The Trump administration is proposing to freeze the fuel economy and greenhouse gas standards, maintaining model-year 2020 levels through model-year 2026. This is an abrupt change from the Obama standards, which would have continued reducing fuel consumption and emissions limits over that time period. Given current policies, the new standards would increase fuel consumption and greenhouse gas emissions during that period and beyond; our report in April provides a rough sense of the fuel consumption and emissions at stake.
The period for public comment on these proposed standards closes today, and we have submitted two sets of comments to the two agencies that administer the standards: the National Highway Traffic Safety Administration (NHTSA) and the Environmental Protection Agency (EPA). Commenting on proposed regulations is an important part of the regulatory process, because the agencies are required to consider the comments they receive from the public when they set the final standards.
The first set of comments, by Alan Krupnick, Benjamin Leard, Joshua Linn, and Virginia McConnell, is based on our recent research and blog post series. We appreciate the effort the agencies have made to expand the scope of their benefit-cost analysis by including the effects of the standards on vehicle sales and scrappage. These outcomes could substantially affect the estimated benefits and costs of the standards. Unfortunately, the way the agencies model these effects runs counter to economic theory and empirical evidence from the literature. We find that more reasonable assumptions about scrappage and driving would dramatically reduce net benefits of freezing the standards at model year 2020 levels—at least by half, and perhaps entirely. We make suggestions on other aspects of the analysis, and our comments are organized in seven sections:
- Analysis of the effects of vehicle standards on vehicle sales and retirements
- Comparison of fuel cost savings between 2016 Draft Technical Assessment Report (TAR) and 2018 Notice of Proposed Rulemaking (NPRM)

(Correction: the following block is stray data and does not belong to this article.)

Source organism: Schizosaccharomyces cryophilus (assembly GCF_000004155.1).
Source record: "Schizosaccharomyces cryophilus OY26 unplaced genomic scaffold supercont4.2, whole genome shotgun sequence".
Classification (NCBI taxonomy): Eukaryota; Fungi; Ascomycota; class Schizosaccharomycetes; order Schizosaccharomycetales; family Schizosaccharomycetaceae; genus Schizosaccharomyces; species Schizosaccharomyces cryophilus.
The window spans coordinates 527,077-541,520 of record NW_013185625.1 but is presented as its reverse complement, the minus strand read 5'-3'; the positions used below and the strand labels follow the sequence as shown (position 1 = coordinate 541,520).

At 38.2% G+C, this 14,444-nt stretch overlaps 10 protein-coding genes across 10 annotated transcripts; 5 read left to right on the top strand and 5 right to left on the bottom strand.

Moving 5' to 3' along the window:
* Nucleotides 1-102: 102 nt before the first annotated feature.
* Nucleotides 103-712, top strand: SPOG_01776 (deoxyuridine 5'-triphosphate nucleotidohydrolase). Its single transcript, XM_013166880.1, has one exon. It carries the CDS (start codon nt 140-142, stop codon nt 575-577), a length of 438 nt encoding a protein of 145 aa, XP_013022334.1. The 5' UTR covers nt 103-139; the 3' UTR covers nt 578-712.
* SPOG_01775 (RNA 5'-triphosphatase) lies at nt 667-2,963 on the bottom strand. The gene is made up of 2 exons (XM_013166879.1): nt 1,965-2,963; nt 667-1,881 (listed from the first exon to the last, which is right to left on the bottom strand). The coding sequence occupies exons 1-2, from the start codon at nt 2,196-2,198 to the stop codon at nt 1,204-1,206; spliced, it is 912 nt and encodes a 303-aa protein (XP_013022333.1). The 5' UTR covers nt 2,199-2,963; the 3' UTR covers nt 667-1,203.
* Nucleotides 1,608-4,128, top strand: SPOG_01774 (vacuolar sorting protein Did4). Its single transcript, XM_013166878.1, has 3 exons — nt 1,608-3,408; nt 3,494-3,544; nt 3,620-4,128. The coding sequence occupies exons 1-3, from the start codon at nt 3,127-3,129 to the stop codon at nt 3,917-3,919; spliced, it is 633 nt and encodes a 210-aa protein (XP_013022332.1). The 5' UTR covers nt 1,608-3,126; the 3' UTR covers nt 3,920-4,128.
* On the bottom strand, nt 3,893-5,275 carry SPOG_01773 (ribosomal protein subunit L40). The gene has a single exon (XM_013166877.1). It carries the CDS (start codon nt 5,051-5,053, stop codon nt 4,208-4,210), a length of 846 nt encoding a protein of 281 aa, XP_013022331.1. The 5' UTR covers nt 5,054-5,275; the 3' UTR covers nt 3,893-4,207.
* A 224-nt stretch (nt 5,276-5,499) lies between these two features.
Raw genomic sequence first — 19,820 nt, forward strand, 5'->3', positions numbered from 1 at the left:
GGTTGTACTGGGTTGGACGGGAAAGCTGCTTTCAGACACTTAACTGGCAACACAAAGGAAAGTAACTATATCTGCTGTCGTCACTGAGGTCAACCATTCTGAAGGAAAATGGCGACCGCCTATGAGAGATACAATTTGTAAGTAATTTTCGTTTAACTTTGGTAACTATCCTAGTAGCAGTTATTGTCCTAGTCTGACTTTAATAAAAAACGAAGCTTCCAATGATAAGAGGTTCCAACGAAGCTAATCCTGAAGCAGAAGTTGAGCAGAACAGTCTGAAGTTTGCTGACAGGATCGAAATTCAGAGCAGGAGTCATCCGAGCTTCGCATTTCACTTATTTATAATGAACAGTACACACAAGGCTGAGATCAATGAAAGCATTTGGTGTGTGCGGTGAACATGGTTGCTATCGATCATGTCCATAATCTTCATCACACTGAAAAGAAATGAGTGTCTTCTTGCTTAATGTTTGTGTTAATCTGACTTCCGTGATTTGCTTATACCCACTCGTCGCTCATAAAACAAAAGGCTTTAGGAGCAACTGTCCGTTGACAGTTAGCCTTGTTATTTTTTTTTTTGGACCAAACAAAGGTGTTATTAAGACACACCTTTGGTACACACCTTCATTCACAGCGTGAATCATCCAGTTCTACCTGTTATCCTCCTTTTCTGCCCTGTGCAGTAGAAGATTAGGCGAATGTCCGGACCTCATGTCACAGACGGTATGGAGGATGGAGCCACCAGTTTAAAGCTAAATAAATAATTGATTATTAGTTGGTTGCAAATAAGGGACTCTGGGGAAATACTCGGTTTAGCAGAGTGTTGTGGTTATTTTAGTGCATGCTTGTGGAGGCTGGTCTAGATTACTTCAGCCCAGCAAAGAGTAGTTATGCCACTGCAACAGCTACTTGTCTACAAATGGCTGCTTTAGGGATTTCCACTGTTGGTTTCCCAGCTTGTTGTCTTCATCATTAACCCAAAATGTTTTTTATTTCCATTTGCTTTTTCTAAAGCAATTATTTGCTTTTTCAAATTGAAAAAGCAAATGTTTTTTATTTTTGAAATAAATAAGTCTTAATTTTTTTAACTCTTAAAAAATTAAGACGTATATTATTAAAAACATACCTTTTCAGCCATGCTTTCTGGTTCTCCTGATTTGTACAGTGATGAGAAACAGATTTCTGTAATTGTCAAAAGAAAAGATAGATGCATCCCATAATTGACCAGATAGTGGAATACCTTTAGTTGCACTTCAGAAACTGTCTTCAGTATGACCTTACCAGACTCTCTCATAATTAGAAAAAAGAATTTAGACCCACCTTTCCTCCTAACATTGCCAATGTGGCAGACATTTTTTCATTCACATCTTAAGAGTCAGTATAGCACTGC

- Implications of behavioral assumptions for the estimated fuel cost savings and traffic accidents
- Evaluation of the rebound literature
- Greenhouse gases and local air pollution
- Inclusion and modeling of credit averaging, banking, and trading
- Other issues related to cost estimates
The second set of comments, submitted by Maureen Cropper, Robert Kopp, Richard Newell, Billy Pizer, Kevin Rennert, and Casey Wichman, focuses on the method used by EPA and NHTSA to update the social cost of carbon dioxide used to value the economic effects of expected changes in greenhouse gas emissions from the proposed rule. These comments explain that EPA and NHTSA’s update to the social cost of carbon dioxide is unresponsive to recommendations put forth by the National Academy of Sciences, Engineering, and Medicine; focuses on a domestic social cost of carbon dioxide in the central analysis that omits important economic interactions and considerations related to the global nature of climate change; and adopts a seven percent discount rate that is conceptually inappropriate for estimating the social cost of carbon dioxide.
These are important issues, and we hope that the agencies will consider our input, and all the other input they have received, as they develop the final standards.